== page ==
RedState and Club For Growth Target Griffith

Dave Wiegel notes that before the pixels were dry on the announcement that Rep. Parker Griffith had switched party affiliations, both RedState and the Club For Growth showed their disapproval.

redstate-logoHere’s Erick Erickson:

We should now hope him be an extremely endangered Republican in a primary. We will not fix the GOP’s problems if we keep allowing people who are not one of us to suddenly switch the letter next to their name and magically become one of us.

Being a Republican should be about more than just the letter next to a person’s name. We can improve that seat.

clubforgrowthAnd here’s more from the Club For Growth:

Griffith’s voting record is far from conservative, too. Granted, he voted against the Big 4 – Obama’s first budget, the Stimulus, Cap and Trade, and ObamaCare. However, his vote on the budget is slightly deceptive since he originally voted for 9 of the 12 spending bills that make up the budget. And he voted against all the Stimulus amendments that would reduce its size.


This party switch signals Griffith’s nervousness, but it doesn’t signal that his incumbency is safe.

I find this fascinating. Not because I’m surprised that RedState and Club For Growth are contemplating Republican candidates more suited to them, but that they’re doing it so fast and so publicly, without getting Griffith a chance to work with the Republican leadership and perhaps align himself more with the Party.

I think that if there’s a strong GOP primary challenger to Griffith that the GOP leadership doesn’t at least try to forestall, it’s only going to make conservative Democrats less likely to switch party affiliations. More to the point, it will help underscore the idea that the GOP is only interested in adhering to a narrow ideal of “purity” rather than pragmatic governance, which in turn will help strengthen the Democratic Party at its expense.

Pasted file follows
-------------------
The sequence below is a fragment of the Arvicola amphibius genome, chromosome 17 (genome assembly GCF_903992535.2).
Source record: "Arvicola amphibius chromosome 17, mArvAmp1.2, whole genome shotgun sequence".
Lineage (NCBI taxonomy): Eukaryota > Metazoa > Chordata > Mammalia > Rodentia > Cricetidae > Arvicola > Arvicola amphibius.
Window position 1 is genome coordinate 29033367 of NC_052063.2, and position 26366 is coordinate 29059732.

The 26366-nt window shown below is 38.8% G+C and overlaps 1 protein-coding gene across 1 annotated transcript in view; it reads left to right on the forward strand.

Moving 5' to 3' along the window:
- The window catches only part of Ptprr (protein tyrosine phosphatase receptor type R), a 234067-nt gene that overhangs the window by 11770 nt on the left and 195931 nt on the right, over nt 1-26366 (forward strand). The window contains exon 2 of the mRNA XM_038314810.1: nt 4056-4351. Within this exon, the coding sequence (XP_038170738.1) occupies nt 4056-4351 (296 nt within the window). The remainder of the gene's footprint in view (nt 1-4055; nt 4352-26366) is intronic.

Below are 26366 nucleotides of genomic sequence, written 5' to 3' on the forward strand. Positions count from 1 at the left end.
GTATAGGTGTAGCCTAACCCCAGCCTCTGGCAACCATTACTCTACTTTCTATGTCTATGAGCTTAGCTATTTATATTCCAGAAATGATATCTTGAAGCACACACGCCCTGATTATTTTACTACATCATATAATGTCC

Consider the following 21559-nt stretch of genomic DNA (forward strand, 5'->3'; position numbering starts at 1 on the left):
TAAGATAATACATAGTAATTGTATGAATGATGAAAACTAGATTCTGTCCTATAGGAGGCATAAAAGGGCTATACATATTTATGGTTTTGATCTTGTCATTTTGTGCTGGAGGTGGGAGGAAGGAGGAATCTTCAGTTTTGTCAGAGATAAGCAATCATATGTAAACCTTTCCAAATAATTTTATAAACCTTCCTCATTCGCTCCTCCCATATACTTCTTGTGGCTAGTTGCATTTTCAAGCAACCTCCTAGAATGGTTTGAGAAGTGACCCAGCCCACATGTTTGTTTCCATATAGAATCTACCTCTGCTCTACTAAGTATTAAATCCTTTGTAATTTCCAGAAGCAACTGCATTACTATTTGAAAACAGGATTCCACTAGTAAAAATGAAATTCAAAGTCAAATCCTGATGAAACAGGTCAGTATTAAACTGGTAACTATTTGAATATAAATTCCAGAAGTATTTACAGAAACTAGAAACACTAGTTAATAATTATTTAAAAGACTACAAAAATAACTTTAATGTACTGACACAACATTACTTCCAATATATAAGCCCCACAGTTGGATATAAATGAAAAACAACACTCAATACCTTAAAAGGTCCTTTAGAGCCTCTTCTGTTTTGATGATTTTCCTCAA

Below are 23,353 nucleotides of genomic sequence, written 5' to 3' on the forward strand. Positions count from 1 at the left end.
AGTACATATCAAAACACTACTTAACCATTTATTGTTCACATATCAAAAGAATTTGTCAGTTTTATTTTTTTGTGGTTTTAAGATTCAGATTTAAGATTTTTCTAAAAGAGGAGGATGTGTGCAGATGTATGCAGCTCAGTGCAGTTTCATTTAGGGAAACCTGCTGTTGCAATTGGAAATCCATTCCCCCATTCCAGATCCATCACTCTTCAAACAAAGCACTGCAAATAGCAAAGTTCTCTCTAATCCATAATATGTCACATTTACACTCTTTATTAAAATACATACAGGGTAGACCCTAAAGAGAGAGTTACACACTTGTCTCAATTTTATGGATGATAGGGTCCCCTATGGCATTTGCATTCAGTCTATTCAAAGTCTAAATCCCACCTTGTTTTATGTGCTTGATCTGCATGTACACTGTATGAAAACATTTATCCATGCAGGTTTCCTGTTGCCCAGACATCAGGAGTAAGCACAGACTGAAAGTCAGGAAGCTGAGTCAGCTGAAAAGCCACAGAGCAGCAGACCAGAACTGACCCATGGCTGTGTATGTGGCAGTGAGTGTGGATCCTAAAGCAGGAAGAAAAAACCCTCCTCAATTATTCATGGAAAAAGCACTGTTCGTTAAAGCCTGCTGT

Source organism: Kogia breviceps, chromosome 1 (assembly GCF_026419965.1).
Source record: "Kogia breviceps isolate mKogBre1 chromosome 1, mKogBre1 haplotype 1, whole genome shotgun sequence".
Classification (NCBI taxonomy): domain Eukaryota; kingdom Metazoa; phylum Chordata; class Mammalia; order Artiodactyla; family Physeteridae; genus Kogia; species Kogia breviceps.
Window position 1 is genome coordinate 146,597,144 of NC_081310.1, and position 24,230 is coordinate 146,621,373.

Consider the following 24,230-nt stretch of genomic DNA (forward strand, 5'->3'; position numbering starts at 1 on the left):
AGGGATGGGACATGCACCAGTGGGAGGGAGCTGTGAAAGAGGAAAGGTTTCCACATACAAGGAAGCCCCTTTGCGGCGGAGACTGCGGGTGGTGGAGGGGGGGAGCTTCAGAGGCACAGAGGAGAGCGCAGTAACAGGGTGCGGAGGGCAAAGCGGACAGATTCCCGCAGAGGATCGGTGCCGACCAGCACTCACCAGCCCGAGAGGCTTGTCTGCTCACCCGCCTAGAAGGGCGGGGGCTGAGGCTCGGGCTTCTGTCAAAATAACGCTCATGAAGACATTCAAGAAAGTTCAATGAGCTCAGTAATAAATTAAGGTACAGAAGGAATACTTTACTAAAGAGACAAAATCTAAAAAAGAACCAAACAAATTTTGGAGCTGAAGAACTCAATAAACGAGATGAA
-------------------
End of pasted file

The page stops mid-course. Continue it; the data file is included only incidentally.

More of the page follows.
That doesn’t bode well for healthy, two-party democracy.

FILED UNDER: 2010 Election, Congress, Democracy, US Politics, , , ,
Alex Knapp
About Alex Knapp
Alex Knapp is Associate Editor at Forbes for science and games. He was a longtime blogger elsewhere before joining the OTB team in June 2005 and contributed some 700 posts through January 2013. Follow him on Twitter @TheAlexKnapp.


  1. As I mentioned in the comments to James’ post, I grew up in that district and my parents and in-laws still live there.

    I’m not at all surprised that they’re moving against him so quickly. That district has been Democrat since Reconstruction, BUT…

    It’s a mighty big “but” here.

    Griffith barely won in 2008 (52%-48%) – a number that should be regarded as much closer than it seems, for the following reasons:

    1) He carried the endorsement of just about every major political figure in the 5th District (most local offices are Democratic, a pattern that is not at all uncommon in the South) and all of the local and state media.

    2) Related to #1, he carried the endorsement of his predecessor, Congressman Bud Cramer – a man who was EXTREMELY well respected and highly popular within the district. There are a lot of voters out there (like my dad) who basically voted for him for this reason alone.

    3) His opponent, Wayne Parker, has never been very popularly locally. Keep in mind that Wayne Parker couldn’t even defeat a relatively new Democrat in 1994 during the Republican Revolution – a time when theoretically he should have had every possible advantage. His popularity has only declined since then. The fact that he even managed 48% of the vote is amazing and testament to the fact that enthusiasm for Griffith is low.

    I’ve been thinking about this all afternoon, and I think that most of the news reports are nationalizing this way too much. At the end of the day, I suspect that Griffith’s defection comes down to exactly one thing: defense spending. Major defense spending cuts are coming down the pipeline, and they’re hitting North Alabama hard – in a time of recession, no less.